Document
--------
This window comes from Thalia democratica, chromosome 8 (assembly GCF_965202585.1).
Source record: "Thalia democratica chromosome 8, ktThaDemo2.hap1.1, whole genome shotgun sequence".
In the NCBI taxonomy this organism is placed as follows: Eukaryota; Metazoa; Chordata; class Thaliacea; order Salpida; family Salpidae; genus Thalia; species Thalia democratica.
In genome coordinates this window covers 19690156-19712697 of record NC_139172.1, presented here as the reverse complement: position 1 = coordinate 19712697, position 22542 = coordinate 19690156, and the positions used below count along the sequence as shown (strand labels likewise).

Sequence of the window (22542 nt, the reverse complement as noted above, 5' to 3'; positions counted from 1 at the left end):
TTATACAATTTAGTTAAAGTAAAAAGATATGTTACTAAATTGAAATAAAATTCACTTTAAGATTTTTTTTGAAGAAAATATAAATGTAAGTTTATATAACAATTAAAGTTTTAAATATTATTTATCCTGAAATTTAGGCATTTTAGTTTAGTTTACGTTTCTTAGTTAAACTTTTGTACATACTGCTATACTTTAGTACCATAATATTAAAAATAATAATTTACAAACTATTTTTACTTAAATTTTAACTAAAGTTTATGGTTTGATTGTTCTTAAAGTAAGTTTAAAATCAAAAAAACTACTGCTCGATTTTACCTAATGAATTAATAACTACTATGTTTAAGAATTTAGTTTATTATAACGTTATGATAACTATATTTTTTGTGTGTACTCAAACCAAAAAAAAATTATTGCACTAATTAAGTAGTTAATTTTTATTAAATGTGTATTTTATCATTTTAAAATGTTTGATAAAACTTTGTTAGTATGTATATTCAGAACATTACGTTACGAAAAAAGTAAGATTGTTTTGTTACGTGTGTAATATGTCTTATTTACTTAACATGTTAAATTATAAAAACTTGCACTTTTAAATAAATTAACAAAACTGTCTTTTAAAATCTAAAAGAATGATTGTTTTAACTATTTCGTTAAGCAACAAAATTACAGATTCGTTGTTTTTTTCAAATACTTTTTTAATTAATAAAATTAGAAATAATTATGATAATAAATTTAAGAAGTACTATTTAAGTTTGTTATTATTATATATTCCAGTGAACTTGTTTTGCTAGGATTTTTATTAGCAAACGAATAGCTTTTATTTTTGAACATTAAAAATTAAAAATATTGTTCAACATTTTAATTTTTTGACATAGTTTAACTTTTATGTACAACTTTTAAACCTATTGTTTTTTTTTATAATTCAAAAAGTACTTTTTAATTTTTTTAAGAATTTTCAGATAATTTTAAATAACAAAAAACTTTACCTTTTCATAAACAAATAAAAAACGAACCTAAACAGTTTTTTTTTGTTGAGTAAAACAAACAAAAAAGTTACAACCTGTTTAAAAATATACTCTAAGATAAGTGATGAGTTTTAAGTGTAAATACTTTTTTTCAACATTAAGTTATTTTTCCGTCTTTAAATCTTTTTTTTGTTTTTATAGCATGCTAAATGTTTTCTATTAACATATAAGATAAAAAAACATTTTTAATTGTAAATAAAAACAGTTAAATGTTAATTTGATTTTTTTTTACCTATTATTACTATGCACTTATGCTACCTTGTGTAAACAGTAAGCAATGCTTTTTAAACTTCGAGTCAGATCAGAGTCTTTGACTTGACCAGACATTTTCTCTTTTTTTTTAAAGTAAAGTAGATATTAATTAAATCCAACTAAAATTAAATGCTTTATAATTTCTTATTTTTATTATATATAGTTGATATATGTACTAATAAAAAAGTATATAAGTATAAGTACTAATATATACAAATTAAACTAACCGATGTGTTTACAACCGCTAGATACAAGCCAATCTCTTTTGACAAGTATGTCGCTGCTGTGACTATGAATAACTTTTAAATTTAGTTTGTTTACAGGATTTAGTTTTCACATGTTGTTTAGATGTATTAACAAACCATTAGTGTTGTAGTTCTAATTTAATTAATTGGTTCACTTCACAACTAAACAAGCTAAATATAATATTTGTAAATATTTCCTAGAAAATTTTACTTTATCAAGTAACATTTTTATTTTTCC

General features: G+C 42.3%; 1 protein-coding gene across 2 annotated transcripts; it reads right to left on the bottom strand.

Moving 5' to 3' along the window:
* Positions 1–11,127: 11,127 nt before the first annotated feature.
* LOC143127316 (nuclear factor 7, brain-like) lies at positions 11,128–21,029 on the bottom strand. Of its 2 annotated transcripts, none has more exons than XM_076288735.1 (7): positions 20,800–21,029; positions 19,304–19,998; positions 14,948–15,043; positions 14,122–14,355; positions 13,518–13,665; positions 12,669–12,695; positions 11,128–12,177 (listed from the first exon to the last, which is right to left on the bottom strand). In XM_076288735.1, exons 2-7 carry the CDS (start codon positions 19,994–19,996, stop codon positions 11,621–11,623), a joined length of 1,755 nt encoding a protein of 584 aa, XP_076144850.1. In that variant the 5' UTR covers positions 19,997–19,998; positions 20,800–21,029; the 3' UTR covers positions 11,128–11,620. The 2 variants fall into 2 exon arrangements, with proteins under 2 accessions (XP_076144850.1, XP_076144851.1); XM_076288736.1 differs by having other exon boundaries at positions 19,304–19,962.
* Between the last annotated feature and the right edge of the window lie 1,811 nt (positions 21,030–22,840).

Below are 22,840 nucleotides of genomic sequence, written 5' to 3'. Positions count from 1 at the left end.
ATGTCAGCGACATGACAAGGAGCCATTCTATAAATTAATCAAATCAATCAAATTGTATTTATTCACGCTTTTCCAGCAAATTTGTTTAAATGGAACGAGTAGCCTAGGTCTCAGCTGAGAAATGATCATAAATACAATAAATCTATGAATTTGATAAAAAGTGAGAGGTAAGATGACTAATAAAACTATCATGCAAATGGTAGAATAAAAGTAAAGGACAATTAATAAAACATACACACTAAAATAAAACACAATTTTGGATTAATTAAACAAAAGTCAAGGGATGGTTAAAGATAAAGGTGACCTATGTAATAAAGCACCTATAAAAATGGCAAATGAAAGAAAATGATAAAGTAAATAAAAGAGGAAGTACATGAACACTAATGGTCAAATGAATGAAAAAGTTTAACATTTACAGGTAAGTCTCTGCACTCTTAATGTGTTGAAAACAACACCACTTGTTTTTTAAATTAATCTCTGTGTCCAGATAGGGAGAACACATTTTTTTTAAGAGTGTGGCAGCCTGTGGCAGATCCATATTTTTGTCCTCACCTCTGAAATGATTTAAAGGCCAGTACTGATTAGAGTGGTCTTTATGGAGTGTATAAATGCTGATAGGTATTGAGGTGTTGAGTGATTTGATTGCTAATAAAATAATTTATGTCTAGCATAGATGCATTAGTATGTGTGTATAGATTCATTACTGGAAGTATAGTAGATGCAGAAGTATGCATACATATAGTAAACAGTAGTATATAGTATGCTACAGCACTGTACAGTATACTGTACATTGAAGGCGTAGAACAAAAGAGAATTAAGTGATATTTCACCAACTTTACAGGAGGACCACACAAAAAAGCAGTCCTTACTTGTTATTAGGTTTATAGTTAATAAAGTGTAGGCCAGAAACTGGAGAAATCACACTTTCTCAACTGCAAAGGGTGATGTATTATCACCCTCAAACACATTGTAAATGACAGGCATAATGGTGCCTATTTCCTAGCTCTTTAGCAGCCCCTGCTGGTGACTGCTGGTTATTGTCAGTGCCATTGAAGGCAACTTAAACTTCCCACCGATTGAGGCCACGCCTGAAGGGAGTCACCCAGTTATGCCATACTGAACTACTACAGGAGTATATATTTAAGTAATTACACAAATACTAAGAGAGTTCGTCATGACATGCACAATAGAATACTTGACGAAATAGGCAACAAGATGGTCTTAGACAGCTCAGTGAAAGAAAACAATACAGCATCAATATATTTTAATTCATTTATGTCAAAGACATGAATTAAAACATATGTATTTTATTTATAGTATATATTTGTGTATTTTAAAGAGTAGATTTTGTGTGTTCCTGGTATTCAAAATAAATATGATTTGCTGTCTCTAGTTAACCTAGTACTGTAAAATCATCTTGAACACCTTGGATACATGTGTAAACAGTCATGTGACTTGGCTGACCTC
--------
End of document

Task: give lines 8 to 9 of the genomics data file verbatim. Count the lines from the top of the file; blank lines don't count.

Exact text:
Moving 5' to 3' along the window:
* Positions 1–11,127: 11,127 nt before the first annotated feature.